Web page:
The Wildmen’s Self-Titled EP

On their debut EP, the Wildmen do their fair share of running off, like on “Headin’ North” and “I May Not Come Home”. They also wrestle with sticking around on closer “TransCanada”. Whether or not to hit the road is a classic roots-rock trope and this quartet does it service, along with other tales of getting fucked over and fucked up.

John Davy, Andrew Love, Jeff Meldrum and Dave Schneider recorded The Wildmen over a weekend this past September and are debuting the Harvest King Records release tonight, December 21 at the German Club.

Over six songs, they drop mentions of Saskatchewan all over the place, talk about some drugs (“Ketamine”, for starters) and get into some questionable situations, like in “They Shoot Horses, Don’t They?”, a song seemingly inspired by the movie and novel of the same name.

A lot of the songs are Davy’s show, who you might also know as local singer-songwriter/general music dude John Fettes. He sings lead on four of the six here, with Meldrum and Love getting a tune a piece. Davy brings some of the moodier moments to the EP, like the Tex-Mex inspired “They Shoot Horses”, although Love’s raw vocal’s take on an alt-country lament in “Ketamine” is up there too. Backing harmonies and gang vocals are plentiful; if they’re singing about sad stuff, the Wildmen are still willing to make the song a good time.

They’re adept at rambunctious, freewheeling country-inflected rock ‘n’ roll, creeping on rockabilly with the quick “Road Kings”. That spirit is exemplified on “Headin’ North”, a track where Meldrum takes the verses and Love joins in on the chorus. The song takes things easy only to explode forward.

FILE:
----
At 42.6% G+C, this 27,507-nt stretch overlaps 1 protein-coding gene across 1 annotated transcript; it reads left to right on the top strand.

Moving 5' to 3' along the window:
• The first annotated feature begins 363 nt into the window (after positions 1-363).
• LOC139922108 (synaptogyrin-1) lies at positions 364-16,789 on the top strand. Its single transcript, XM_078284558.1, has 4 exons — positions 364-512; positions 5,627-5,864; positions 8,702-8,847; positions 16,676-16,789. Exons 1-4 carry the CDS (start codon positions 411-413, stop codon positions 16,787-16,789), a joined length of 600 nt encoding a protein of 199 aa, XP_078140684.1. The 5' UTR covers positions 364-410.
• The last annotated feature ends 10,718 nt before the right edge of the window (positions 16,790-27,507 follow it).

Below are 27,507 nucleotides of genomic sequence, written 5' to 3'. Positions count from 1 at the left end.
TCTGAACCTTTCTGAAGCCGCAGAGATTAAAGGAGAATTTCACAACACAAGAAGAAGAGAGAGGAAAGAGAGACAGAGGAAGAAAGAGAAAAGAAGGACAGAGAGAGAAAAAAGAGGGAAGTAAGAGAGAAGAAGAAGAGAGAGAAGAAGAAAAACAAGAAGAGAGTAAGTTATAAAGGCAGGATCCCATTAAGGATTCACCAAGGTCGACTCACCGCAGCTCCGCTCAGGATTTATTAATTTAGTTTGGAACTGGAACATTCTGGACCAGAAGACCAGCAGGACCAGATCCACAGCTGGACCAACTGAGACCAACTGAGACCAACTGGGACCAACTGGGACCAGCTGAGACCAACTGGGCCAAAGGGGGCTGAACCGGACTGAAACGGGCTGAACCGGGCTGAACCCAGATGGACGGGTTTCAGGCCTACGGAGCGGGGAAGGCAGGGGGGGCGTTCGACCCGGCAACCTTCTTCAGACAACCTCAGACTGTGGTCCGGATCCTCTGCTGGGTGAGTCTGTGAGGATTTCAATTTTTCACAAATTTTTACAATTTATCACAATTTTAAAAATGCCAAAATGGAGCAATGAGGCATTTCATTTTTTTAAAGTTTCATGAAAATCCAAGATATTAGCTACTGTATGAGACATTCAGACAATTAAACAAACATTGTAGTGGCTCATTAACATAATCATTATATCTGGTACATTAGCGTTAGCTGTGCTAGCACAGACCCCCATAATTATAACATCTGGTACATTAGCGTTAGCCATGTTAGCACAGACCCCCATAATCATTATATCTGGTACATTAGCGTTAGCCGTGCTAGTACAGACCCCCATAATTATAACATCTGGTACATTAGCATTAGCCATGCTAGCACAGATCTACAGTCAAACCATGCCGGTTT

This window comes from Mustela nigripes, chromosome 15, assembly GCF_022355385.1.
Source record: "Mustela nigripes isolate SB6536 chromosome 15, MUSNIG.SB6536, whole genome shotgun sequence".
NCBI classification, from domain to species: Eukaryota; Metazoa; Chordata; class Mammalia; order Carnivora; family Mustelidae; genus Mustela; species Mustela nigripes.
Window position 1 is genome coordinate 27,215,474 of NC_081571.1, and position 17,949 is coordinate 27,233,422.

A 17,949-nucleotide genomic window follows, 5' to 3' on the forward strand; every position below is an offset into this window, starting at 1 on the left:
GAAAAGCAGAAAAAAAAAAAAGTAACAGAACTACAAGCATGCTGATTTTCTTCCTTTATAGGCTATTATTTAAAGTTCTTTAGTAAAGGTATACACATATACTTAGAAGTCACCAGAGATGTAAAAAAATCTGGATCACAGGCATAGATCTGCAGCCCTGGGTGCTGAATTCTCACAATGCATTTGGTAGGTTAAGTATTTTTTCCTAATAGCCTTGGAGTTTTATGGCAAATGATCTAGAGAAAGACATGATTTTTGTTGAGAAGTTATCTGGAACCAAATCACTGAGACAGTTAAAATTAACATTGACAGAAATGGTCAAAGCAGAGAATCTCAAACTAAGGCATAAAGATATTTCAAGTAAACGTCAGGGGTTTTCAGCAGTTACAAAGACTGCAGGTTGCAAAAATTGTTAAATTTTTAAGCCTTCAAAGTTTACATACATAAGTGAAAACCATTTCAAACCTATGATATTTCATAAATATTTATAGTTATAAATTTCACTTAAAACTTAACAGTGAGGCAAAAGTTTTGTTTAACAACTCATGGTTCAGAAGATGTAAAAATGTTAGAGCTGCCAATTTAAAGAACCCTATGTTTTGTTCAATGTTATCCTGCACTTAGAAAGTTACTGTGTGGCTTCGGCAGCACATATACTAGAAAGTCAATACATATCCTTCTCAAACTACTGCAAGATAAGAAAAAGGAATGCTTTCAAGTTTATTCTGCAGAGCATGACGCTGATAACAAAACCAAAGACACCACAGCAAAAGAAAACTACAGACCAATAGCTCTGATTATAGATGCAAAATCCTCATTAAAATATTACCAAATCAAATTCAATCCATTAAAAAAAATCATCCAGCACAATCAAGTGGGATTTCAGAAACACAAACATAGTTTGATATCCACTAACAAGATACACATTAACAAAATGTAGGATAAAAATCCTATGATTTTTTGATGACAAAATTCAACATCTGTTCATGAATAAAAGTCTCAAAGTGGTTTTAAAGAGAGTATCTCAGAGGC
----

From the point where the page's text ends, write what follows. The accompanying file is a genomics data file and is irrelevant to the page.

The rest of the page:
The Wildmen are playing the Buffalo Jump tonight, December 21 at the German Club. Also playing this edition of the monthly event are the Down Home Boys, Black Drink Crier and B.D. Willoughby.

A MESSAGE TO OUR READERS The coronavirus pandemic is a moment of reckoning for our community. We’re all hurting. It’s no different at Prairie Dog, where COVID-19 has wiped out advertisements for events, businesses and restaurants as Regina and Saskatchewan hunker down in quarantine. As an ad-supported newspaper already struggling in a destabilized media landscape, this is devastating. We’re hoping you, our loyal readers, can help fill in the gap so Prairie Dog can not only continue to exist but even expand our coverage — both in print and online. Please consider donating, either one-time or, even better, on a monthly basis.

We believe Prairie Dog‘s unique voice is needed, now more than ever. For 27 years, this newspaper has been a critical part of Regina’s social, cultural and democratic infrastructure. Don’t let us fade away. There’s only one Prairie Dog. If it’s destroyed, it’s never coming back.

Author: James Brotheridge

Contributing Editor with Prairie Dog.